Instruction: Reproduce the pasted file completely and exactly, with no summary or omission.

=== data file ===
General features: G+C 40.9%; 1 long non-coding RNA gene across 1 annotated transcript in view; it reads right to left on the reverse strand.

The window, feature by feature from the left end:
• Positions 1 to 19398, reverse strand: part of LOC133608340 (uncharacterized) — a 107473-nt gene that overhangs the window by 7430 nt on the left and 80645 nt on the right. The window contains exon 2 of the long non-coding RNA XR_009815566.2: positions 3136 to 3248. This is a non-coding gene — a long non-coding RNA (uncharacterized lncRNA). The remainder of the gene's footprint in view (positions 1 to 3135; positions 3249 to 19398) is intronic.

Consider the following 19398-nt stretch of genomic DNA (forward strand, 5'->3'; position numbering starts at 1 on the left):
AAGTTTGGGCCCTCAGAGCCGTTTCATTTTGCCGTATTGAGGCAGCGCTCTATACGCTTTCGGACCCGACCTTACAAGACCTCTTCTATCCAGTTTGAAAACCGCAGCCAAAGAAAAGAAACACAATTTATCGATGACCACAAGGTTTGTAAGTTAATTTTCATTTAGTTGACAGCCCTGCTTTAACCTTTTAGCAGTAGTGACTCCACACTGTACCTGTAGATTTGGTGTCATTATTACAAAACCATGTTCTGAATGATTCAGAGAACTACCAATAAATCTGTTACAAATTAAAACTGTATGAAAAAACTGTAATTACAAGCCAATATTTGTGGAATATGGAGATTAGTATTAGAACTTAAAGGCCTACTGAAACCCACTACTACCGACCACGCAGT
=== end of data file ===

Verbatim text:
General features: G+C 40.9%; 1 long non-coding RNA gene across 1 annotated transcript in view; it reads right to left on the reverse strand.

The window, feature by feature from the left end:
• Positions 1 to 19398, reverse strand: part of LOC133608340 (uncharacterized) — a 107473-nt gene that overhangs the window by 7430 nt on the left and 80645 nt on the right. The window contains exon 2 of the long non-coding RNA XR_009815566.2: positions 3136 to 3248. This is a non-coding gene — a long non-coding RNA (uncharacterized lncRNA). The remainder of the gene's footprint in view (positions 1 to 3135; positions 3249 to 19398) is intronic.

Consider the following 19398-nt stretch of genomic DNA (forward strand, 5'->3'; position numbering starts at 1 on the left):
AAGTTTGGGCCCTCAGAGCCGTTTCATTTTGCCGTATTGAGGCAGCGCTCTATACGCTTTCGGACCCGACCTTACAAGACCTCTTCTATCCAGTTTGAAAACCGCAGCCAAAGAAAAGAAACACAATTTATCGATGACCACAAGGTTTGTAAGTTAATTTTCATTTAGTTGACAGCCCTGCTTTAACCTTTTAGCAGTAGTGACTCCACACTGTACCTGTAGATTTGGTGTCATTATTACAAAACCATGTTCTGAATGATTCAGAGAACTACCAATAAATCTGTTACAAATTAAAACTGTATGAAAAAACTGTAATTACAAGCCAATATTTGTGGAATATGGAGATTAGTATTAGAACTTAAAGGCCTACTGAAACCCACTACTACCGACCACGCAGT